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  1. On Justice as Dance.Joshua M. Hall - forthcoming - Eidos. A Journal for Philosophy of Culture.
    This article is part of a larger project that explores how to channel people’s passion for popular arts into legal social justice, by reconceiving law as a kind of poetry and justice as dance, and exploring different possible relationships between said legal poetry and dancing justice. I begin by rehearsing my previous new conception of social justice as organismic empowerment, and my interpretive method of dancing-with. I then apply this method to the following four “ethico-political choreographies of justice”: (1) the (...)
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  2. Structural Injustice and the Emotions.Nicholas Smyth - 2021 - Res Publica 27 (4):577-592.
    A structural harm results from countless apparently innocuous interactions between a great many individuals in a social system, and not from any agent’s intentionally producing the harm. Iris Young has influentially articulated a model of individual moral responsibility for such harms, and several other philosophers have taken it as their starting point for dealing with the phenomenon of structural injustice. In this paper, I argue that this social connection model is far less realistic and socially effective than it aims to (...)
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  3. COVID-19, Gender Inequality, and the Responsibility of the State.Nikki Fortier - 2020 - International Journal of Wellbeing 3 (10):77-93.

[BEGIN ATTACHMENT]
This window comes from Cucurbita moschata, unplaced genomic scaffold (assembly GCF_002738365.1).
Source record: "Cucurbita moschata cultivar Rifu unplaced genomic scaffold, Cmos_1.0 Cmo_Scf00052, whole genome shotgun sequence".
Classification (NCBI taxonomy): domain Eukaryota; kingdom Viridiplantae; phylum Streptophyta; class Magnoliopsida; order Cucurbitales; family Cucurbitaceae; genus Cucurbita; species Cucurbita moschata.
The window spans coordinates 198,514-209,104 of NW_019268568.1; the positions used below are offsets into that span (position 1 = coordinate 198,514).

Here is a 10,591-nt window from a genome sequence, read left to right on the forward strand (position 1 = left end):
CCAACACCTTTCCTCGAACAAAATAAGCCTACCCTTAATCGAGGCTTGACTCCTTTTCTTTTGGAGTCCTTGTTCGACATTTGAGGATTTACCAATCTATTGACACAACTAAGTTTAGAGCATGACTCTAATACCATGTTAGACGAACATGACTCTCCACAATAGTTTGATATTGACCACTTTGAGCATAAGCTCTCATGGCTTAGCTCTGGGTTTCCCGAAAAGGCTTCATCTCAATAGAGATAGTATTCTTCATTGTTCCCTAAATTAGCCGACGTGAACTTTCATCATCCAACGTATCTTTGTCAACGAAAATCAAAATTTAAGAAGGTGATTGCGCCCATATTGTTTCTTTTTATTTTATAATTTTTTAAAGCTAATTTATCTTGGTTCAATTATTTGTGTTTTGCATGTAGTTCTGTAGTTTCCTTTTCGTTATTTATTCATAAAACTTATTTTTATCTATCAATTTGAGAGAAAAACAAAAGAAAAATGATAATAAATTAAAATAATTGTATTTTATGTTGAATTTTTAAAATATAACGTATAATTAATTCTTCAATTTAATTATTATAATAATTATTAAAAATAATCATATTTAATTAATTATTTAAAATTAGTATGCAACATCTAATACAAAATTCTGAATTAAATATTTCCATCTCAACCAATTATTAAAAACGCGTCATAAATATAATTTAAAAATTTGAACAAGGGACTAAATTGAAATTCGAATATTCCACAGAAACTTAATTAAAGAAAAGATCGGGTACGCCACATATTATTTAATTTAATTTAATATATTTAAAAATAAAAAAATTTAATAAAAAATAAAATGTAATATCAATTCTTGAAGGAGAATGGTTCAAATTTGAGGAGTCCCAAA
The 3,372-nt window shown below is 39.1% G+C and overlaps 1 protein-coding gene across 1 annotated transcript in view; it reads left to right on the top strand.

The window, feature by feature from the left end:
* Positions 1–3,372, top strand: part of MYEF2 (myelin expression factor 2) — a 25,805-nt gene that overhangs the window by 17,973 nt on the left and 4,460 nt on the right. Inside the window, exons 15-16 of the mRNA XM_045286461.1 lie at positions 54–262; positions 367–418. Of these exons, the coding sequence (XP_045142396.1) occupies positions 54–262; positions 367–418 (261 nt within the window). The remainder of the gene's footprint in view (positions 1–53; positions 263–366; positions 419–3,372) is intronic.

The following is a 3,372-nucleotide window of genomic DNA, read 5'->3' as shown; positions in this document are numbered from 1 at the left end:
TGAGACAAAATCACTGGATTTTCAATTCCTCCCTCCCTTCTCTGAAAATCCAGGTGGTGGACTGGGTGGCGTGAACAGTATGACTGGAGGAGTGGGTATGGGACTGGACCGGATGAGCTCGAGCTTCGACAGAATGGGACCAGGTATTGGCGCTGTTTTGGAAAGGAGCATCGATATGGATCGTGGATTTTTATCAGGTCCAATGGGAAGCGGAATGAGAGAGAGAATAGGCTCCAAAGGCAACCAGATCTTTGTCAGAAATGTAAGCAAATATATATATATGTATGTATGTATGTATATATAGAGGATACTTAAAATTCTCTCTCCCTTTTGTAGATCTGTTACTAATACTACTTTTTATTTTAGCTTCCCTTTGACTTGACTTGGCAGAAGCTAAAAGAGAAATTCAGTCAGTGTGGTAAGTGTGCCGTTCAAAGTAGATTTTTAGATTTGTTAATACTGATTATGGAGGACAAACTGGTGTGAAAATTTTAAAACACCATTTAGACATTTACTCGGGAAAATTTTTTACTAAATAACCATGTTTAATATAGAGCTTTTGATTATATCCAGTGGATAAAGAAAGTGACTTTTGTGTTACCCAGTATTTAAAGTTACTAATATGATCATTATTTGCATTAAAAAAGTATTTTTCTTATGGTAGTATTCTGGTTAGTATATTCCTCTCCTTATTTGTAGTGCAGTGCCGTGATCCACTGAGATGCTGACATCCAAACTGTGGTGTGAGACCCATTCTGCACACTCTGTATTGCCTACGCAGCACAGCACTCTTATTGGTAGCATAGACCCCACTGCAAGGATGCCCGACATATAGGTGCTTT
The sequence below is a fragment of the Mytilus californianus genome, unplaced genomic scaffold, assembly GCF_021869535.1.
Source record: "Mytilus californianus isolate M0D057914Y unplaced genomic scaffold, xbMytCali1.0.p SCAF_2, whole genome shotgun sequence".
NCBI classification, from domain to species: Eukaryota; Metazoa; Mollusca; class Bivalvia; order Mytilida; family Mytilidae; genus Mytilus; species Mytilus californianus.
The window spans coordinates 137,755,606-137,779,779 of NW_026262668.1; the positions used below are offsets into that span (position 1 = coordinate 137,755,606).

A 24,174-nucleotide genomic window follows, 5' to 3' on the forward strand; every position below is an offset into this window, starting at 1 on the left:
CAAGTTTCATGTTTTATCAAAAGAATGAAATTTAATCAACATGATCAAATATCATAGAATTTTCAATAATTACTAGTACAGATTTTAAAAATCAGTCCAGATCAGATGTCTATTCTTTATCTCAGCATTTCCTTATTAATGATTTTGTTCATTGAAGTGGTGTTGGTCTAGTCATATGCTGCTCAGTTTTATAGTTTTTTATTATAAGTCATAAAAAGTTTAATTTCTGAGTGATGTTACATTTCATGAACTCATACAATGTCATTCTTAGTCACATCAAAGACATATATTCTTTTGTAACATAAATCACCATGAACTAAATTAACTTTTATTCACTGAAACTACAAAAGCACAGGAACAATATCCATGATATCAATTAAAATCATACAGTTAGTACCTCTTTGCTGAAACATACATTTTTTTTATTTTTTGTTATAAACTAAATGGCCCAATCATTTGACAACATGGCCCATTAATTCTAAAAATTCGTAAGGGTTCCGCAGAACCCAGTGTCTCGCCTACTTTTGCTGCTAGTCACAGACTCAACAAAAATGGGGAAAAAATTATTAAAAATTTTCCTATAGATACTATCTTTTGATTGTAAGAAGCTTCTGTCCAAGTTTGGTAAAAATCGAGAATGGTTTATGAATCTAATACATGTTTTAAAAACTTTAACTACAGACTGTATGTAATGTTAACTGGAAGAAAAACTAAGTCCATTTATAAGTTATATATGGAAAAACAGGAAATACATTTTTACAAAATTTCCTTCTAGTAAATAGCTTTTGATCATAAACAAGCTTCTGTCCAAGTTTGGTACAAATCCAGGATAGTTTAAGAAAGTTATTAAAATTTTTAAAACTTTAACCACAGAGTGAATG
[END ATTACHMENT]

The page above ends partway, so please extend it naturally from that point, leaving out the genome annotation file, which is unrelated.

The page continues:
Previous research has shown that women are disproportionately negatively affected by a variety of socio-economic hardships, many of which COVID-19 is making worse. In particular, because of gender roles, and because women’s jobs tend to be given lower priority than men’s (since they are more likely to be part-time, lower-income, and less secure), women assume the obligations of increased caregiving needs at a much higher rate. This unfairly renders women especially susceptible to short- and long-term economic insecurity and decreases in (...)
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  4. Sexual Desire and Structural Injustice.Tom O’Shea - 2020 - Journal of Social Philosophy.
    Is it unjust that some people are less sexually desired than others? We might have sympathy for the sexually undesired but supposing they suffer an outright injustice can seem absurd. Mere disadvantage is not injustice. However, I argue that political injustices can sometimes arise from the distribution and character of our sexual desires, and that we can be held responsible for correcting these injustices. I draw on a conception of structural injustice to diagnose unjust patterns of sexual attraction, which are (...)
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  5. Embodiment and Oppression: Reflections on Haslanger.Erin Beeghly - 2019 - Australasian Philosophical Review 3 (1):35-47.
    In ‘Cognition as a Social Skill’, Sally Haslanger enhances her theory of oppression with new concepts: ‘mindshaping,’ ‘doxa,’ ‘heterodoxy,’ and ‘hidden transcripts.’ This essay examines these new c...
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  6. Global Gender Justice: Human Rights and Political Responsibility.Margaret A. McLaren - 2019 - Critical Horizons 20 (2):127-144.
    ABSTRACTI argue that Iris Marion Young’s concept of political responsibility is well suited for transnational feminism analyses. Young’s work reveals the intersections of ethical, social, and political theory; her model of political responsibility articulates a view of shared social and political responsibility for the structural conditions of exploitation and domination. Young’s theory of political responsibility provides an account that views responsibility for social injustice as both deeply personal, and shared. She argues that we can only discharge our political responsibility by (...)